So it’s safer to just sit there and think. Safer when it’s just you and your pensamientos. Keeping your business idea tightly locked away in your mind to save for another day. The day when your magic kit arrives and makes the whole thing a lot less scary.

So now that I’ve sufficiently terrified you (yes, starting a business truly is scary) and told you that there is no magic kit on Amazon (unless there’s something incredible I am unaware of), it’s probably time that I give you some guidance on what you can do to move forward. The secret to starting a business isn’t magic – it’s momentum.

someone in orange and grey shoes walking up a cement staircase

1. Take one small step at a time.

It’s less about getting the first step exactly right and more about getting the wheels in motion. If starting a business feels overwhelming, then just do one small thing each day. A little market research. Buy a domain. Create a social media account. Start a one-page business plan. You won’t get it all exactly right, and you may have to go back and revisit some things later, but you will get yourself to a place where you feel like you’re starting to make something real. My co-founder Katie advises that no matter what steps you take, make sure you get specific with what you plan to do. “The more vague your plan is, the less likely it is that things will get done.”

2. Prioritize.

Katie adds, “You’re going to have A LOT of ideas and a LOT to do. Write them all down, but don’t do them all. Think about your number one objective for that month or quarter, and then go through your long list and circle the ones that actually propel you forward and help you achieve it. The rest can wait.”  Even a few years into business we continue to have to remind ourselves of this. It is easy to get distracted by new and exciting ideas, but you need to constantly edit your to-do list to focus only on the things that have to be done now to achieve your next milestone.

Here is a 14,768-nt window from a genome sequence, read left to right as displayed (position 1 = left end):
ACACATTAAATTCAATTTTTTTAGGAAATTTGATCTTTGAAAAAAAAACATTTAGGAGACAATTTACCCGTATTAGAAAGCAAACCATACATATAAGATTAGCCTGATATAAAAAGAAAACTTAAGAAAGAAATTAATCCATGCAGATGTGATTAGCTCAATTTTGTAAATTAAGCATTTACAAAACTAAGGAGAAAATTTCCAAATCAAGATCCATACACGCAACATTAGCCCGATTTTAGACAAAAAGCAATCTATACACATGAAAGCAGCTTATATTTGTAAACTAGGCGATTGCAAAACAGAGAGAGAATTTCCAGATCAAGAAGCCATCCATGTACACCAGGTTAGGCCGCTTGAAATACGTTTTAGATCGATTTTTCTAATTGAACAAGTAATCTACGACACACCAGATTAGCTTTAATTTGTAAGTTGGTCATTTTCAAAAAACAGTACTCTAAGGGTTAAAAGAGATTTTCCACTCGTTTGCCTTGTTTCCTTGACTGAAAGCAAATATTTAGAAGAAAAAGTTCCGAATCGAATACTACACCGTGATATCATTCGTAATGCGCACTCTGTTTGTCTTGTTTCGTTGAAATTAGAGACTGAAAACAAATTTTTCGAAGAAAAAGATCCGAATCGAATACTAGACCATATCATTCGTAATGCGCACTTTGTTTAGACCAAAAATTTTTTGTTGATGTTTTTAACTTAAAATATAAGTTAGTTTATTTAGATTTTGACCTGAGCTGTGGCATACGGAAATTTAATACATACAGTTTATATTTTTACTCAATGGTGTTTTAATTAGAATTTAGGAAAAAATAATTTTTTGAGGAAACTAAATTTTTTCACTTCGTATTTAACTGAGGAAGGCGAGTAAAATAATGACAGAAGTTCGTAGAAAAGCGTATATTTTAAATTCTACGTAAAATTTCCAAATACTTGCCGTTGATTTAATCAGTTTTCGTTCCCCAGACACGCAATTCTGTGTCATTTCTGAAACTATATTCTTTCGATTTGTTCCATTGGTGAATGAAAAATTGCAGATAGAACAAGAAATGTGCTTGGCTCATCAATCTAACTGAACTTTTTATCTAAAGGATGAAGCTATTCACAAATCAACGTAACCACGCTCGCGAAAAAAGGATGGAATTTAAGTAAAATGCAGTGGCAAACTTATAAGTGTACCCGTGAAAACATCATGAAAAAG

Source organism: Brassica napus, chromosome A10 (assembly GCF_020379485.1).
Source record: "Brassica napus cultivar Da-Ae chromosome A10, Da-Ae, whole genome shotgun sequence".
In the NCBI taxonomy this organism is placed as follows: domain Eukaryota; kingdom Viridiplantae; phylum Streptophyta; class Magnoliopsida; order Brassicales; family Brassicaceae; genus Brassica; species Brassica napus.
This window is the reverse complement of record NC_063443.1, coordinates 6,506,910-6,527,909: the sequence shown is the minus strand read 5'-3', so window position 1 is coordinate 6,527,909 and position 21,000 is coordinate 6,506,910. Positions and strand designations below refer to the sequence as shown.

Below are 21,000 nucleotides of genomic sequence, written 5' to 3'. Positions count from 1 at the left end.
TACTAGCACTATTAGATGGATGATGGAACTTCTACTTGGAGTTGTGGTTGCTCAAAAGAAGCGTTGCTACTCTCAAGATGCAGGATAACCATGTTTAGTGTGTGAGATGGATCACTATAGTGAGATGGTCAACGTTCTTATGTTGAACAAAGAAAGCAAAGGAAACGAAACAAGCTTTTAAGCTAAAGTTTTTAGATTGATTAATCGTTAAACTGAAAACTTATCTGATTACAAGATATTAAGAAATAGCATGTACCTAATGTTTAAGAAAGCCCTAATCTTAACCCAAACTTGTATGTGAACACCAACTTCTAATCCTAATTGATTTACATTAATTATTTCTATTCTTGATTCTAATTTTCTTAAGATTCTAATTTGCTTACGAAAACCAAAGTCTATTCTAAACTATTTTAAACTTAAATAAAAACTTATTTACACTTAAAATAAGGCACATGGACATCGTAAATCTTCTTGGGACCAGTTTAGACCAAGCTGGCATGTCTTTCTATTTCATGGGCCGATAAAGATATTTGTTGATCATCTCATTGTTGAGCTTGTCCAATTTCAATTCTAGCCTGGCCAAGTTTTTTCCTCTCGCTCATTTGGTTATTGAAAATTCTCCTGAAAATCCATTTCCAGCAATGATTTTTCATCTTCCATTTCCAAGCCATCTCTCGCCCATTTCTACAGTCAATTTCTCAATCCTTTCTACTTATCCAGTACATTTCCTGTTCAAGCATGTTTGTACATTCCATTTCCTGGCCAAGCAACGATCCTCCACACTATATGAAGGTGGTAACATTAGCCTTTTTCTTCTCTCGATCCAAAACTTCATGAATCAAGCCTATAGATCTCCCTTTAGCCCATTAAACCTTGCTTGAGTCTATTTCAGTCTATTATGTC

3. Find a community of fellow side-hustlers or entrepreneurs.

It can be lonely starting a business, and if this is your first one, you will have a lot of questions. Find a community that you enjoy where you can go for emotional and tactical support. Being a part of 1871’s WiSTEM accelerator has been invaluable. One of our fellow cohort members, Courtney Shuster, founder of IRL Trivia says, “When I was getting started, I connected over coffee with as many people as I could in the startup space. Each coffee chat led to an insight, learning, or new connection that helped me grow and gave me courage to take the next step forward.”

4. Find a partner.

A community is great, but it is also nice to have someone there in the trenches with you. Select a partner who complements your weaknesses. ALV Co-founder Foram says, ”Work with people who have skills and knowledge you don’t. You’re not going to be an expert at finance, marketing, technology, strategy, operations, etc. Figure out the core things that you need to operate your business, and plug in the gaps where you don’t have expertise.” Your partner(s) won’t just bring a wealth of knowledge, but they will pick you up when you’re having one of those inevitable “am I nuts” days. But don’t take selecting a partner lightly. Katie says, “Take the process of finding and fostering that relationship as serious as you would your marriage. Because that’s what it is.”